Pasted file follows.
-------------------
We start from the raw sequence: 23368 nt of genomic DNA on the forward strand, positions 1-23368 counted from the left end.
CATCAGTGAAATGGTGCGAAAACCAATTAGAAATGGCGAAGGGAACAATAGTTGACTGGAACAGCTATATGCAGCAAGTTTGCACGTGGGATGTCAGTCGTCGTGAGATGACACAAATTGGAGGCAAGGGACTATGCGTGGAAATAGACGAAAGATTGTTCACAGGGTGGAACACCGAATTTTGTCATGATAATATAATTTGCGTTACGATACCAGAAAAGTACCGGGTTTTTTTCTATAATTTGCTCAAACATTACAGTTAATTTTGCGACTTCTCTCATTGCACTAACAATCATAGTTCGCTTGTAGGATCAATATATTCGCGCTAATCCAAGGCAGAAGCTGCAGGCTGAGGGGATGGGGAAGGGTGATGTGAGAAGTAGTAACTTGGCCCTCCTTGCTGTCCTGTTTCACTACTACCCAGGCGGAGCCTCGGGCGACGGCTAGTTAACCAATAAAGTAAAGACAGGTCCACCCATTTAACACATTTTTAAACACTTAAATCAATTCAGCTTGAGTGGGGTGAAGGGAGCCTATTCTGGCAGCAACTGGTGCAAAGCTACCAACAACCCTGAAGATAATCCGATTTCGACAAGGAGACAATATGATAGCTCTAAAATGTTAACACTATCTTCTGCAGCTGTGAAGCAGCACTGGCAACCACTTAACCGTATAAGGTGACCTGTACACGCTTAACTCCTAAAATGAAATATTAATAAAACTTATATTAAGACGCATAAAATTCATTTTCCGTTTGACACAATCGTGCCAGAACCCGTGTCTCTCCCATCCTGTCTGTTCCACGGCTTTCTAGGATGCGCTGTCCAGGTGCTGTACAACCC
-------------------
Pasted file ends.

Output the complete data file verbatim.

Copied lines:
We start from the raw sequence: 23368 nt of genomic DNA on the forward strand, positions 1-23368 counted from the left end.
CATCAGTGAAATGGTGCGAAAACCAATTAGAAATGGCGAAGGGAACAATAGTTGACTGGAACAGCTATATGCAGCAAGTTTGCACGTGGGATGTCAGTCGTCGTGAGATGACACAAATTGGAGGCAAGGGACTATGCGTGGAAATAGACGAAAGATTGTTCACAGGGTGGAACACCGAATTTTGTCATGATAATATAATTTGCGTTACGATACCAGAAAAGTACCGGGTTTTTTTCTATAATTTGCTCAAACATTACAGTTAATTTTGCGACTTCTCTCATTGCACTAACAATCATAGTTCGCTTGTAGGATCAATATATTCGCGCTAATCCAAGGCAGAAGCTGCAGGCTGAGGGGATGGGGAAGGGTGATGTGAGAAGTAGTAACTTGGCCCTCCTTGCTGTCCTGTTTCACTACTACCCAGGCGGAGCCTCGGGCGACGGCTAGTTAACCAATAAAGTAAAGACAGGTCCACCCATTTAACACATTTTTAAACACTTAAATCAATTCAGCTTGAGTGGGGTGAAGGGAGCCTATTCTGGCAGCAACTGGTGCAAAGCTACCAACAACCCTGAAGATAATCCGATTTCGACAAGGAGACAATATGATAGCTCTAAAATGTTAACACTATCTTCTGCAGCTGTGAAGCAGCACTGGCAACCACTTAACCGTATAAGGTGACCTGTACACGCTTAACTCCTAAAATGAAATATTAATAAAACTTATATTAAGACGCATAAAATTCATTTTCCGTTTGACACAATCGTGCCAGAACCCGTGTCTCTCCCATCCTGTCTGTTCCACGGCTTTCTAGGATGCGCTGTCCAGGTGCTGTACAACCC